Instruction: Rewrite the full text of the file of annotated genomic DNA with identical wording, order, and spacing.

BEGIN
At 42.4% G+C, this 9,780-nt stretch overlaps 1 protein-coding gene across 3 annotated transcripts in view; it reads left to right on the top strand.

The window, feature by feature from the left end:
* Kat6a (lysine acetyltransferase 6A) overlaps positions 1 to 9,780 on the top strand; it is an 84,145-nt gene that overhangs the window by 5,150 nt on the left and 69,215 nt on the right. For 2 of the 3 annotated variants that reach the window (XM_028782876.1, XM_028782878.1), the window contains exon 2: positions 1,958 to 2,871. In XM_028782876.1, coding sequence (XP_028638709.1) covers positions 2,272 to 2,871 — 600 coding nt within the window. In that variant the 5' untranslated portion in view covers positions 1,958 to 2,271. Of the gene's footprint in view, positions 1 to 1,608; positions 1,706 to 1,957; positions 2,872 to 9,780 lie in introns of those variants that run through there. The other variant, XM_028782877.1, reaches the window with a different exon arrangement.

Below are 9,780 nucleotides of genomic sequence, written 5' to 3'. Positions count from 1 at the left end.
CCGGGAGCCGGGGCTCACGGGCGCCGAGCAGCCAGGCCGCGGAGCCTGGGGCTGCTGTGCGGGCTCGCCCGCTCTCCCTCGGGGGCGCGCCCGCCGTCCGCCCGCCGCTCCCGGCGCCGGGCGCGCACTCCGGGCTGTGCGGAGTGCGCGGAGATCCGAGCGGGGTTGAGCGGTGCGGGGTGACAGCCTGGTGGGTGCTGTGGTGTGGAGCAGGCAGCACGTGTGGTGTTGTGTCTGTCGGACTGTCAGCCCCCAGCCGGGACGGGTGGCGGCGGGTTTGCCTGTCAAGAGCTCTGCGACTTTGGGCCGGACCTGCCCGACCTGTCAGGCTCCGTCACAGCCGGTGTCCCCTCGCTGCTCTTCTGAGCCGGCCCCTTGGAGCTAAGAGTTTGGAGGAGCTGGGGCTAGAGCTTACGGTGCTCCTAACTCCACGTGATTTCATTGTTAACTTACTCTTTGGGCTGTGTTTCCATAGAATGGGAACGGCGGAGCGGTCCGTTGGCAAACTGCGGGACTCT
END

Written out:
At 42.4% G+C, this 9,780-nt stretch overlaps 1 protein-coding gene across 3 annotated transcripts in view; it reads left to right on the top strand.

The window, feature by feature from the left end:
* Kat6a (lysine acetyltransferase 6A) overlaps positions 1 to 9,780 on the top strand; it is an 84,145-nt gene that overhangs the window by 5,150 nt on the left and 69,215 nt on the right. For 2 of the 3 annotated variants that reach the window (XM_028782876.1, XM_028782878.1), the window contains exon 2: positions 1,958 to 2,871. In XM_028782876.1, coding sequence (XP_028638709.1) covers positions 2,272 to 2,871 — 600 coding nt within the window. In that variant the 5' untranslated portion in view covers positions 1,958 to 2,271. Of the gene's footprint in view, positions 1 to 1,608; positions 1,706 to 1,957; positions 2,872 to 9,780 lie in introns of those variants that run through there. The other variant, XM_028782877.1, reaches the window with a different exon arrangement.

Below are 9,780 nucleotides of genomic sequence, written 5' to 3'. Positions count from 1 at the left end.
CCGGGAGCCGGGGCTCACGGGCGCCGAGCAGCCAGGCCGCGGAGCCTGGGGCTGCTGTGCGGGCTCGCCCGCTCTCCCTCGGGGGCGCGCCCGCCGTCCGCCCGCCGCTCCCGGCGCCGGGCGCGCACTCCGGGCTGTGCGGAGTGCGCGGAGATCCGAGCGGGGTTGAGCGGTGCGGGGTGACAGCCTGGTGGGTGCTGTGGTGTGGAGCAGGCAGCACGTGTGGTGTTGTGTCTGTCGGACTGTCAGCCCCCAGCCGGGACGGGTGGCGGCGGGTTTGCCTGTCAAGAGCTCTGCGACTTTGGGCCGGACCTGCCCGACCTGTCAGGCTCCGTCACAGCCGGTGTCCCCTCGCTGCTCTTCTGAGCCGGCCCCTTGGAGCTAAGAGTTTGGAGGAGCTGGGGCTAGAGCTTACGGTGCTCCTAACTCCACGTGATTTCATTGTTAACTTACTCTTTGGGCTGTGTTTCCATAGAATGGGAACGGCGGAGCGGTCCGTTGGCAAACTGCGGGACTCT